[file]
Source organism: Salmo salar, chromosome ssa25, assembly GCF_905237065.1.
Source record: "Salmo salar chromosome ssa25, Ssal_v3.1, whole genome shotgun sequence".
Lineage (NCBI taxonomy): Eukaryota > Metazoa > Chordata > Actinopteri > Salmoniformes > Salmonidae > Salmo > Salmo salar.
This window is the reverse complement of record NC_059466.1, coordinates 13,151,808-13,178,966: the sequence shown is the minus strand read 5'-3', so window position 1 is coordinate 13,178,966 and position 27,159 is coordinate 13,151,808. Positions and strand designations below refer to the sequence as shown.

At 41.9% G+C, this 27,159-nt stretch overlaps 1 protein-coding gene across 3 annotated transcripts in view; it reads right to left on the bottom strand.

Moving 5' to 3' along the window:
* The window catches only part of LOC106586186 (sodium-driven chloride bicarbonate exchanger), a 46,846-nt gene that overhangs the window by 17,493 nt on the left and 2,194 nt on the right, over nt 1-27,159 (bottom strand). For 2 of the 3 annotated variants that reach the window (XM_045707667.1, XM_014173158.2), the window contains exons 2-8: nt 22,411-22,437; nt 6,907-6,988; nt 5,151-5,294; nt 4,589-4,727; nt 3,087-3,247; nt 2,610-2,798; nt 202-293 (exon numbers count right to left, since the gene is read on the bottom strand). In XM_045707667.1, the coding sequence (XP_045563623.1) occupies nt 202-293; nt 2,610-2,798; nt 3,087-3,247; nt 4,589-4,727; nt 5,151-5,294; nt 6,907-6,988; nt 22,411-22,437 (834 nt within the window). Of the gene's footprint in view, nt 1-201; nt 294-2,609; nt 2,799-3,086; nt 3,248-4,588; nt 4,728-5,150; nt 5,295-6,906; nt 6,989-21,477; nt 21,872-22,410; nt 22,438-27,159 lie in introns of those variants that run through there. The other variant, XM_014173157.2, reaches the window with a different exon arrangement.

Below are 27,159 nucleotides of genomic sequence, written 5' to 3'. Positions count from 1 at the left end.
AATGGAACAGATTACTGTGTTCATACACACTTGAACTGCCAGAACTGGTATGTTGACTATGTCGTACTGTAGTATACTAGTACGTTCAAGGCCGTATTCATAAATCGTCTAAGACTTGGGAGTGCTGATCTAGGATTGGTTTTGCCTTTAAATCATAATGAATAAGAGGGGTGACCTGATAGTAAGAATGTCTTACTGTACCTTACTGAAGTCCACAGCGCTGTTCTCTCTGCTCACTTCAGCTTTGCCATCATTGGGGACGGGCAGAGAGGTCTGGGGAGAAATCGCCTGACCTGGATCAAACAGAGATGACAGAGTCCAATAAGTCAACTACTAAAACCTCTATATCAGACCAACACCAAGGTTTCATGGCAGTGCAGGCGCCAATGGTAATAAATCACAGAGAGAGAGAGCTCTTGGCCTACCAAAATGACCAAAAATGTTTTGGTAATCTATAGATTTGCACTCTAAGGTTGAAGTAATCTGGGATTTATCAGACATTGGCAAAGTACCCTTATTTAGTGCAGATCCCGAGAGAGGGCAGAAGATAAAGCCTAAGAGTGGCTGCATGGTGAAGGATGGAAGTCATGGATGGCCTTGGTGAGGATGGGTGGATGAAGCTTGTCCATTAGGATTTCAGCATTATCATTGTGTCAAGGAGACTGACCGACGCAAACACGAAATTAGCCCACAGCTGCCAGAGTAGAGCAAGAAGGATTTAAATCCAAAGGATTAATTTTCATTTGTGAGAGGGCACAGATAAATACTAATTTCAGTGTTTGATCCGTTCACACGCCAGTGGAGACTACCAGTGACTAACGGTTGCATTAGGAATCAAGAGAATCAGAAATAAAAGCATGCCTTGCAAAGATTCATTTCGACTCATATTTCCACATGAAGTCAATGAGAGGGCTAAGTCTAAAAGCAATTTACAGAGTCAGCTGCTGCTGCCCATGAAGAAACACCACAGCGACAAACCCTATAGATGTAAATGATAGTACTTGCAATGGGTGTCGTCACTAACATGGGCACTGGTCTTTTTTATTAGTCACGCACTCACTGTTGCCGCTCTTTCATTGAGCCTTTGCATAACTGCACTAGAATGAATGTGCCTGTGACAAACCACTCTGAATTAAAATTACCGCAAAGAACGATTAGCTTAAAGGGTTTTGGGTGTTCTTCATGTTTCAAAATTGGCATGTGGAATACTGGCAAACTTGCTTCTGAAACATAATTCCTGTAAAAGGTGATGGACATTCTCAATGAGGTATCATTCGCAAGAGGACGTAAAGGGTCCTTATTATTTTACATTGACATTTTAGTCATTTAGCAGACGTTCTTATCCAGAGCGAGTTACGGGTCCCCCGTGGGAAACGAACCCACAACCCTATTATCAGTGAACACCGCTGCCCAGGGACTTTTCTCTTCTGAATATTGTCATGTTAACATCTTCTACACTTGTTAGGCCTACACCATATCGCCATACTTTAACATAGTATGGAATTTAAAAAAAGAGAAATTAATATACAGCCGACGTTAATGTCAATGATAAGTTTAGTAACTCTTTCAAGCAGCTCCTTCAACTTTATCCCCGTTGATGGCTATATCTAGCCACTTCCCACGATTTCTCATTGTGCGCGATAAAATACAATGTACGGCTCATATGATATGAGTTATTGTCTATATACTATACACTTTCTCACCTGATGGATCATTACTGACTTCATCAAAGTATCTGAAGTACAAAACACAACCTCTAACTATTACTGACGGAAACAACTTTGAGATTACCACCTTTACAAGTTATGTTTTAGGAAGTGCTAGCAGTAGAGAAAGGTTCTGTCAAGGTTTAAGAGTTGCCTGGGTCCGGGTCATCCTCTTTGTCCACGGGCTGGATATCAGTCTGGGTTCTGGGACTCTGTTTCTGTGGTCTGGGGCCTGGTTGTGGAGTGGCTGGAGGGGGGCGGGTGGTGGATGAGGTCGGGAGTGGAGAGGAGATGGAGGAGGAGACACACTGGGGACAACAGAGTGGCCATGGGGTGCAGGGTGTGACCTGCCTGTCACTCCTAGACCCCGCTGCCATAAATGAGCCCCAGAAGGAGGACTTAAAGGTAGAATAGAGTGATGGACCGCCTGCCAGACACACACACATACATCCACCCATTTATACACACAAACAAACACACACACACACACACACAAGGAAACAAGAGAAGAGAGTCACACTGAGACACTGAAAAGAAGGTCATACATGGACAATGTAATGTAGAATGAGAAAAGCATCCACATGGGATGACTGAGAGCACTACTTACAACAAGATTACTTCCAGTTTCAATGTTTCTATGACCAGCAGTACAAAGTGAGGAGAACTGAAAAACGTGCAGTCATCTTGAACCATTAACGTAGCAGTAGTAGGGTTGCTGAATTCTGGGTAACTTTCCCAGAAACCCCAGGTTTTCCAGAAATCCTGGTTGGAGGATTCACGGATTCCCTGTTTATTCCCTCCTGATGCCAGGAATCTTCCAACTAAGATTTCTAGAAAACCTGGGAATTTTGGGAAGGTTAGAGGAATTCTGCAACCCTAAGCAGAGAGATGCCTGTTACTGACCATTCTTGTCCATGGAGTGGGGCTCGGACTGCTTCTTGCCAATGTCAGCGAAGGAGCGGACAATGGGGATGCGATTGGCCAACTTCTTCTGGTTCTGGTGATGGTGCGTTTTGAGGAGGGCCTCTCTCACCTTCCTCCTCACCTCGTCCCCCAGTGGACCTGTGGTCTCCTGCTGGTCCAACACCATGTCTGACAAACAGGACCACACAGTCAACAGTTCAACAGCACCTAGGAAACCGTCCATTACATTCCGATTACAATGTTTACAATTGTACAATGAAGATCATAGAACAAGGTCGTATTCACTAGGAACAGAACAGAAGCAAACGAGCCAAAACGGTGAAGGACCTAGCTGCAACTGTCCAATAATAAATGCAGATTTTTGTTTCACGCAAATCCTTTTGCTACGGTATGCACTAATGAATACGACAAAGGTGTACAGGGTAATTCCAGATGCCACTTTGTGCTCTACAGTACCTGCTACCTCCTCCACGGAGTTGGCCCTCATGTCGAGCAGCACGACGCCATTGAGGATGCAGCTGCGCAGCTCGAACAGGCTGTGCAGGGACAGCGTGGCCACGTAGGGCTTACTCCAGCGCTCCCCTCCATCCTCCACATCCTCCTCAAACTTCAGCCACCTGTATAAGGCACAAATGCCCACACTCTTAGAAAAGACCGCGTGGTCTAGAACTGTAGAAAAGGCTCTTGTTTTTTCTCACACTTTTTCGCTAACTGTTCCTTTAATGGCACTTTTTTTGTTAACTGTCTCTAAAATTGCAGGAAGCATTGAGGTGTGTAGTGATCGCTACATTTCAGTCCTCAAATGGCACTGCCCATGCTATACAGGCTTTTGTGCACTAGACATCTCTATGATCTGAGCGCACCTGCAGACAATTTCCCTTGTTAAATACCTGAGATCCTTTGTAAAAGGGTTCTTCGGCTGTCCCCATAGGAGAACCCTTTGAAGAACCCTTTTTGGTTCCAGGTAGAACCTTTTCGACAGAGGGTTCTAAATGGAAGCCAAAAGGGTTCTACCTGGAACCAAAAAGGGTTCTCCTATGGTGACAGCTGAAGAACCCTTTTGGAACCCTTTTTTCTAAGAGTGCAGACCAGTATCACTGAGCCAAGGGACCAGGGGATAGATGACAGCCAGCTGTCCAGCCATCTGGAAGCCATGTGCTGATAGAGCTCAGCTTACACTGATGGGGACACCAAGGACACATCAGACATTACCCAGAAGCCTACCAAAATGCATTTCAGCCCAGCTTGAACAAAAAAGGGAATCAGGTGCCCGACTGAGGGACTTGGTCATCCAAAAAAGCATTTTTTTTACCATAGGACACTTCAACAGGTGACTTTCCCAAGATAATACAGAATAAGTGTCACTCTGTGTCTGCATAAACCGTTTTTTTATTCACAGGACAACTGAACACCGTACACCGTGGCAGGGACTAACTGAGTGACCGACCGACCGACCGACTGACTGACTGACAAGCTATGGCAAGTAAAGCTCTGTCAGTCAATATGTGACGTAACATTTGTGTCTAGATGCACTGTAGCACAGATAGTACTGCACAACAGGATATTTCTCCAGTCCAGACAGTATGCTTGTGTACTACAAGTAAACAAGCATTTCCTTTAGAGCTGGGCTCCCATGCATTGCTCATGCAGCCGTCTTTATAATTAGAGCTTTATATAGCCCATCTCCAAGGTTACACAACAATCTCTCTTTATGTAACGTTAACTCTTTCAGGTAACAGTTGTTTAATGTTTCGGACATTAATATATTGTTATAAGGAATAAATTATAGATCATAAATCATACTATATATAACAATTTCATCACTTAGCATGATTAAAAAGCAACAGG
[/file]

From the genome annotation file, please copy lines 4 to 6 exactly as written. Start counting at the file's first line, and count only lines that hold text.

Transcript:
This window is the reverse complement of record NC_059466.1, coordinates 13,151,808-13,178,966: the sequence shown is the minus strand read 5'-3', so window position 1 is coordinate 13,178,966 and position 27,159 is coordinate 13,151,808. Positions and strand designations below refer to the sequence as shown.

At 41.9% G+C, this 27,159-nt stretch overlaps 1 protein-coding gene across 3 annotated transcripts in view; it reads right to left on the bottom strand.

Moving 5' to 3' along the window: